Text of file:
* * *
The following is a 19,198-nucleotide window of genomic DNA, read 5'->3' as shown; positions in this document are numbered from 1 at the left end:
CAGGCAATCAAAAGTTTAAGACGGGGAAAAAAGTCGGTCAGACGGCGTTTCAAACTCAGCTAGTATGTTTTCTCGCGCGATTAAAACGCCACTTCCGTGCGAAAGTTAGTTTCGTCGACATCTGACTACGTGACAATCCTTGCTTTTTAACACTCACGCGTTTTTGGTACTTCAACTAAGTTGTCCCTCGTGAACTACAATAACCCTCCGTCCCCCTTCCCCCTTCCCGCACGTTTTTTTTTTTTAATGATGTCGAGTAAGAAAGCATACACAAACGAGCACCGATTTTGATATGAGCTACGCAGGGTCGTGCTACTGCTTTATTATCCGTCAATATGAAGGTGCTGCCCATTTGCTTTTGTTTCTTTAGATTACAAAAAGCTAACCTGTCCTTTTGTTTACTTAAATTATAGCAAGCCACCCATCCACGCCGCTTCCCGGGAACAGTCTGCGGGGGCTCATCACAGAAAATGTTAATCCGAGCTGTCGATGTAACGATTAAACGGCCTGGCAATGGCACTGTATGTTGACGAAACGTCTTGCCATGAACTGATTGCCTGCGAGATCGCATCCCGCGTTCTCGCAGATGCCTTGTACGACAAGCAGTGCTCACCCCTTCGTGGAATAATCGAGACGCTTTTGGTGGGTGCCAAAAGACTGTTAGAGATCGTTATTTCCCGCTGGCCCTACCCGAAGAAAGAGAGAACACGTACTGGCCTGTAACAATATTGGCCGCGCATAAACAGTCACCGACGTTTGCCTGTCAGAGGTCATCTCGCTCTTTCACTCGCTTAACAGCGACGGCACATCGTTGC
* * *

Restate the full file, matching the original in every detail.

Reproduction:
The following is a 19,198-nucleotide window of genomic DNA, read 5'->3' as shown; positions in this document are numbered from 1 at the left end:
CAGGCAATCAAAAGTTTAAGACGGGGAAAAAAGTCGGTCAGACGGCGTTTCAAACTCAGCTAGTATGTTTTCTCGCGCGATTAAAACGCCACTTCCGTGCGAAAGTTAGTTTCGTCGACATCTGACTACGTGACAATCCTTGCTTTTTAACACTCACGCGTTTTTGGTACTTCAACTAAGTTGTCCCTCGTGAACTACAATAACCCTCCGTCCCCCTTCCCCCTTCCCGCACGTTTTTTTTTTTTAATGATGTCGAGTAAGAAAGCATACACAAACGAGCACCGATTTTGATATGAGCTACGCAGGGTCGTGCTACTGCTTTATTATCCGTCAATATGAAGGTGCTGCCCATTTGCTTTTGTTTCTTTAGATTACAAAAAGCTAACCTGTCCTTTTGTTTACTTAAATTATAGCAAGCCACCCATCCACGCCGCTTCCCGGGAACAGTCTGCGGGGGCTCATCACAGAAAATGTTAATCCGAGCTGTCGATGTAACGATTAAACGGCCTGGCAATGGCACTGTATGTTGACGAAACGTCTTGCCATGAACTGATTGCCTGCGAGATCGCATCCCGCGTTCTCGCAGATGCCTTGTACGACAAGCAGTGCTCACCCCTTCGTGGAATAATCGAGACGCTTTTGGTGGGTGCCAAAAGACTGTTAGAGATCGTTATTTCCCGCTGGCCCTACCCGAAGAAAGAGAGAACACGTACTGGCCTGTAACAATATTGGCCGCGCATAAACAGTCACCGACGTTTGCCTGTCAGAGGTCATCTCGCTCTTTCACTCGCTTAACAGCGACGGCACATCGTTGC